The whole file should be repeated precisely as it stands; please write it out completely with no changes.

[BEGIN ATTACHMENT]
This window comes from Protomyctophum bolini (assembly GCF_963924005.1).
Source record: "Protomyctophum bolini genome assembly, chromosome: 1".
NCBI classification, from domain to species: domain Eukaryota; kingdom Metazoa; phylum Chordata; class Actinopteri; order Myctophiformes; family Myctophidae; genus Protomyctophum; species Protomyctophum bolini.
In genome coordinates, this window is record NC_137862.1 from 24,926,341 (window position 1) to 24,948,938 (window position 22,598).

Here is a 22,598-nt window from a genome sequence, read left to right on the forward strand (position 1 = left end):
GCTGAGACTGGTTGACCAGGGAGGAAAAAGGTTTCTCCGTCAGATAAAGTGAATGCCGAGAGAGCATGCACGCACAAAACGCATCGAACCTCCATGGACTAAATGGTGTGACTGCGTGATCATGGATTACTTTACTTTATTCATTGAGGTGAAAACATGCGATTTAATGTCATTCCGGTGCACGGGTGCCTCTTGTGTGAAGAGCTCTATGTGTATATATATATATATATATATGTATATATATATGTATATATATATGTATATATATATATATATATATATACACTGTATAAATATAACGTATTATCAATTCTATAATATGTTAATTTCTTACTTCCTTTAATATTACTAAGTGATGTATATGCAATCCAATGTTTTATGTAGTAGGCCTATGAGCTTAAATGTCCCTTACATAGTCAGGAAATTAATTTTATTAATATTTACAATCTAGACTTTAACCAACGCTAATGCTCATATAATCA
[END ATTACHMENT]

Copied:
This window comes from Protomyctophum bolini (assembly GCF_963924005.1).
Source record: "Protomyctophum bolini genome assembly, chromosome: 1".
NCBI classification, from domain to species: domain Eukaryota; kingdom Metazoa; phylum Chordata; class Actinopteri; order Myctophiformes; family Myctophidae; genus Protomyctophum; species Protomyctophum bolini.
In genome coordinates, this window is record NC_137862.1 from 24,926,341 (window position 1) to 24,948,938 (window position 22,598).

Here is a 22,598-nt window from a genome sequence, read left to right on the forward strand (position 1 = left end):
GCTGAGACTGGTTGACCAGGGAGGAAAAAGGTTTCTCCGTCAGATAAAGTGAATGCCGAGAGAGCATGCACGCACAAAACGCATCGAACCTCCATGGACTAAATGGTGTGACTGCGTGATCATGGATTACTTTACTTTATTCATTGAGGTGAAAACATGCGATTTAATGTCATTCCGGTGCACGGGTGCCTCTTGTGTGAAGAGCTCTATGTGTATATATATATATATATATATGTATATATATATGTATATATATATGTATATATATATATATATATATATACACTGTATAAATATAACGTATTATCAATTCTATAATATGTTAATTTCTTACTTCCTTTAATATTACTAAGTGATGTATATGCAATCCAATGTTTTATGTAGTAGGCCTATGAGCTTAAATGTCCCTTACATAGTCAGGAAATTAATTTTATTAATATTTACAATCTAGACTTTAACCAACGCTAATGCTCATATAATCA